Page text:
THE BLOG
09/22/2014 07:41 am ET Updated Nov 18, 2014

Measuring the Later Years in Life Differently - for the Benefit of All

The cover story in the Summer issue of The American Scholar contains landmark analysis by Lincoln Caplan, visiting lecturer at Yale Law School and senior advisor to Encore.org, on the need to reconsider the old-age dependency ratio [OADR]. While the ratio may initially seem esoteric, understanding the subject is crucial to the ways we value old age and its rich potential.

The OADR compares the number of Americans 65 years of age and older with those of working age, defined as 18-64 years of age. That definition, and "working age" already points to the problem. Many Americans work well beyond 65 and many below that age are unemployed. But the ratio is also a mechanism for how we measure old age and create policies to support older Americans.

As Caplan writes, "For the past four decades, that ratio has been relatively steady, but between 2010 and 2030, it is projected to shoot up from 13 to 22 - an increase of close to 60 percent." That projected jump is at the heart of concern over the sustainability of government programs for older Americans, especially Social Security and Medicare. But Caplan goes on to note that life expectancy is more useful in predicting national health costs, because in the words of demographers Warren C. Sanderson and Sergei Scherbov, "most of those costs occur in the last few years of life." Caplan continues, "Because of advances in nutrition, sanitation, and other factors, as well as health care, someone who has lived a long time is no longer as old as his or her numerical age once indicated."

Underlying the need to reconsider the OADR are several profound changes in life expectancy. First, a new stage of life awaits us--a third age, you might say--after childhood and middle age but before the last years of life. That third age has emerged because in the last century, life expectancy in America has grown by 30 years, a transformation so profound that the MacArthur Foundation's Research Network on an Aging Society has called it "one of the greatest cultural and scientific advances in our history."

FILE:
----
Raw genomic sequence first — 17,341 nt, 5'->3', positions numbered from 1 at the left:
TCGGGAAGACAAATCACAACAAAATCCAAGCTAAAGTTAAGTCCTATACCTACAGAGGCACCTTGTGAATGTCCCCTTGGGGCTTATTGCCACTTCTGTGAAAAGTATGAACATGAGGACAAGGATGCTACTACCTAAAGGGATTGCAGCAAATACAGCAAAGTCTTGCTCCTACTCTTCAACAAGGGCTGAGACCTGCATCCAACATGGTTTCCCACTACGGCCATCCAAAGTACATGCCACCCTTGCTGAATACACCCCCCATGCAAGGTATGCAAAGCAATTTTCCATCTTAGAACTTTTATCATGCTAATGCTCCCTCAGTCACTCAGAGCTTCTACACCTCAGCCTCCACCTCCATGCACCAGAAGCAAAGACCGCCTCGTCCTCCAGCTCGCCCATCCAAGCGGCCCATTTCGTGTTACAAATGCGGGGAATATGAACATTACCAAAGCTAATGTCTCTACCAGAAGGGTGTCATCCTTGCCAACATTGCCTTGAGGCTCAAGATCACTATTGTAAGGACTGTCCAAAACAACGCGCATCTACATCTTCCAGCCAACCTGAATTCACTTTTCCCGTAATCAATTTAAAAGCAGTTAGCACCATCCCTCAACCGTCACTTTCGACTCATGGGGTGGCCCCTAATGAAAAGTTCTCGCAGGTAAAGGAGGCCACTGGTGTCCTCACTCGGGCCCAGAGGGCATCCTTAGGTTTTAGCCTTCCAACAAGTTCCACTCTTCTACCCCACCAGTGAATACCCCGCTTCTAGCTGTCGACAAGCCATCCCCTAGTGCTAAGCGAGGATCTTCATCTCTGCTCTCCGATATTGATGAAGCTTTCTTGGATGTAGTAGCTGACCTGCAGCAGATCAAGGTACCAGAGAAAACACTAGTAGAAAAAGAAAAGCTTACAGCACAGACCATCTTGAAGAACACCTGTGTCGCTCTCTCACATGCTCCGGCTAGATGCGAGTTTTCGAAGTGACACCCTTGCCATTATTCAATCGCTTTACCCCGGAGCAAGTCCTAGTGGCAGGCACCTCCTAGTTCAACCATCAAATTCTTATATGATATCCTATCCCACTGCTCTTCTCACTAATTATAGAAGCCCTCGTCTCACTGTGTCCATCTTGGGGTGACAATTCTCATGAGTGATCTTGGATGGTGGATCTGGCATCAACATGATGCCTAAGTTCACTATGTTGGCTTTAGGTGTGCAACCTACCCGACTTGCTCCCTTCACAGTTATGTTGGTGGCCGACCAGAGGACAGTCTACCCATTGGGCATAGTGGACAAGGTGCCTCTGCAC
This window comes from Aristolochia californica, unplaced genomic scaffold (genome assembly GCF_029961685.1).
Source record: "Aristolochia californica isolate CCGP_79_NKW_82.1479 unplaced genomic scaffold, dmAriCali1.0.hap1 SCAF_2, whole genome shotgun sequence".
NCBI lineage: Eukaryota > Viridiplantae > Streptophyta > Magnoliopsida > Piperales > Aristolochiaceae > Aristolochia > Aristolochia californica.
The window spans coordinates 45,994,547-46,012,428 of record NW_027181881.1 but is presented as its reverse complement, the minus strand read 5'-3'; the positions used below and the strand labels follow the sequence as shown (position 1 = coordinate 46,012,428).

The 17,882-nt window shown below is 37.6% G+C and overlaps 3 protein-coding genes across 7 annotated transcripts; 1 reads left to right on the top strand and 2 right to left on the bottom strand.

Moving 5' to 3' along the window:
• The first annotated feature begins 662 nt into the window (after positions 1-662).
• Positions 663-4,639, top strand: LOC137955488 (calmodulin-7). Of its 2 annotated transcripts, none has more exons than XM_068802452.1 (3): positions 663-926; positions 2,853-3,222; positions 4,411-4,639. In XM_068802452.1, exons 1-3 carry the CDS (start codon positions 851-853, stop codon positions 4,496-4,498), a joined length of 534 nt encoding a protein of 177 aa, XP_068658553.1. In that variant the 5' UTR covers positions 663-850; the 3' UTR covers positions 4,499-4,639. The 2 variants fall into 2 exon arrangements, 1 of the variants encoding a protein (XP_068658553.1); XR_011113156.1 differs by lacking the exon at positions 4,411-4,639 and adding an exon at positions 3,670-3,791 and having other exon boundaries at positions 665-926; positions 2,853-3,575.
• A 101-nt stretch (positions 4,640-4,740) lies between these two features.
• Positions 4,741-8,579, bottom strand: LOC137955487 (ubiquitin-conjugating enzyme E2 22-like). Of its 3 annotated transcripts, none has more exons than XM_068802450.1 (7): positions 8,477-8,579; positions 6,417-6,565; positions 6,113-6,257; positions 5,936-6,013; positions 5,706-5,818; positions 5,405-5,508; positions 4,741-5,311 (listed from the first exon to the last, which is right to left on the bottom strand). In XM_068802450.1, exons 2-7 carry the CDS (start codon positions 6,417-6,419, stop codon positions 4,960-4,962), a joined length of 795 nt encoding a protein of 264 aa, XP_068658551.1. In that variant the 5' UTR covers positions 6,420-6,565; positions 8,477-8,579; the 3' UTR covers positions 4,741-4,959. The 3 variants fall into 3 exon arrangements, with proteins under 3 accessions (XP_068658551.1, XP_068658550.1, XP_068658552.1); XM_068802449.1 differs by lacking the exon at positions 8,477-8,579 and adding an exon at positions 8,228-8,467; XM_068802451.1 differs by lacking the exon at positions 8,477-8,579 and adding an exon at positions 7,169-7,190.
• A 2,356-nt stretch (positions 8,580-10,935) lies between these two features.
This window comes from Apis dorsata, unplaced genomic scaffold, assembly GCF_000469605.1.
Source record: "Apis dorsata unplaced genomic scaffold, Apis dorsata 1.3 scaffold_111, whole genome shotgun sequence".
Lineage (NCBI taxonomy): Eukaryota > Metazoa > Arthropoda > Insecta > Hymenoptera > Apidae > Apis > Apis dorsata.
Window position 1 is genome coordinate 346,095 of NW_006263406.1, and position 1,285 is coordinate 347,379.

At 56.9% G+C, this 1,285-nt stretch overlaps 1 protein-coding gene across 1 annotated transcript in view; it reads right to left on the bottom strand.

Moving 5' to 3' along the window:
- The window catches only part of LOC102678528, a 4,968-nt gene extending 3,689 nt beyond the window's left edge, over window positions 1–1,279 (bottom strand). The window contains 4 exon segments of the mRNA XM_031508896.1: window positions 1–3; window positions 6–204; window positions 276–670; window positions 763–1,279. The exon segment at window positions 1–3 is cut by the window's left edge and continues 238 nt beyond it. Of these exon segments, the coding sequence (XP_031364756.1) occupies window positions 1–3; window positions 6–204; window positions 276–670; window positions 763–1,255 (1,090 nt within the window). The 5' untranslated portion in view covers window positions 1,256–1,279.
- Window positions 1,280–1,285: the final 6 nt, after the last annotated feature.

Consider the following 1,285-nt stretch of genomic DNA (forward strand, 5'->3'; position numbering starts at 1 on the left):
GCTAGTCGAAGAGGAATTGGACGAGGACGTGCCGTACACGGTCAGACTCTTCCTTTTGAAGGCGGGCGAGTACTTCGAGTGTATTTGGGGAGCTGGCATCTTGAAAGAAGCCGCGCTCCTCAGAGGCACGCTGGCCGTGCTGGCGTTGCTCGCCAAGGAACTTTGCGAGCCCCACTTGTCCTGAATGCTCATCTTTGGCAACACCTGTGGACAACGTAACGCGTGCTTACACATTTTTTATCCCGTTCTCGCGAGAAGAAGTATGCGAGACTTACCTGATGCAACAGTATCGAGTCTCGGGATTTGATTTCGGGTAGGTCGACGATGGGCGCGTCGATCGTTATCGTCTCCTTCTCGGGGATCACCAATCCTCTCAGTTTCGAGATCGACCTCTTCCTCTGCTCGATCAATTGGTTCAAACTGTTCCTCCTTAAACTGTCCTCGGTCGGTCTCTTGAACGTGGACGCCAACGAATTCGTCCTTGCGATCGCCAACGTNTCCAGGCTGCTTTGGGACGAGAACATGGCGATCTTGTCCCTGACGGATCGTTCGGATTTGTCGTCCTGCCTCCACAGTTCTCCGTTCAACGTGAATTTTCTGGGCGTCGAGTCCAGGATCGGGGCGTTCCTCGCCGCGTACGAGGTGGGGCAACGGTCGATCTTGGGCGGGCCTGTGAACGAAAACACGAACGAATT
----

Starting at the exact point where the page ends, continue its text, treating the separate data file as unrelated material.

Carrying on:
Second, there is increasing potential for living those added years healthily and with significant meaning, productivity, and benefit for all generations. With that goal, those years hold great promise--not only for those who live longer but for anyone who can derive benefit from their being spent productively.

To maximize these benefits, we need to start understanding and measuring old age in new ways. Specifically, there is the opportunity to build an array of services, programs, and opportunities that take advantage of the third stage of life and the immense contributions older adults want to make. These initiatives can be designed both to benefit younger Americans - children or teens, for instance - and to enhance the health and wellbeing of the participating older Americans, thereby extending health well into the years we once considered old. AARP's Experience Corps is a leading example of such an initiative.

Of course, there is nothing new in older Americans supporting the future of younger ones. As the Pew Research Center reports, "In 2011, 7.7 million children were living in the same household as at least one of their grandparents. This translates into 10% of all children under the age of 18 in the U.S. A sizable minority of these children is being cared for by their grandparent as well. All told, 4% of minors--more than 3 million children--fall into this category."

Older Americans also have a different relationship with time. After retirement, they have more time available, though their heightened awareness of the limits of human life means they actually experience greater time pressure. This results in a desire to make good use of time and return value to the community, leaving the world better than they found it - the legacy of a lifetime.

Howard Frumkin of the University of Washington School of Public Health, Rick Moody, then of AARP, and I wrote an article for the American Journal of Public Health, defining a sense of legacy as "the impulse to care for those who come after." That's an impulse that can be even more pronounced in America. We see it demonstrated in families, but it could be much more evident in scaling up proven initiatives like Experience Corps and the federal Senior Corps programs - Foster Grandparents, Senior Companions, and RSVP (Retired and Senior Volunteer Program). All of these have positive measurable outcomes, typically for the recipients and the volunteers, and additional programs could be designed to satisfy multiple still-unmet needs. Creating the institutions that enable older adults to engage with meaning and impact - whether in paid work or as volunteers-will make it clear what an anachronism the old-age dependency ratio has become.

The newly enhanced later years of life provide an opportunity unlike anything previously experienced in history, and they can lead to a new way of measuring those years, further enhancing the value of older Americans and the legacy that they generate, and demanding a reassessment of the "old-age dependency" ratio for a new kind of old age.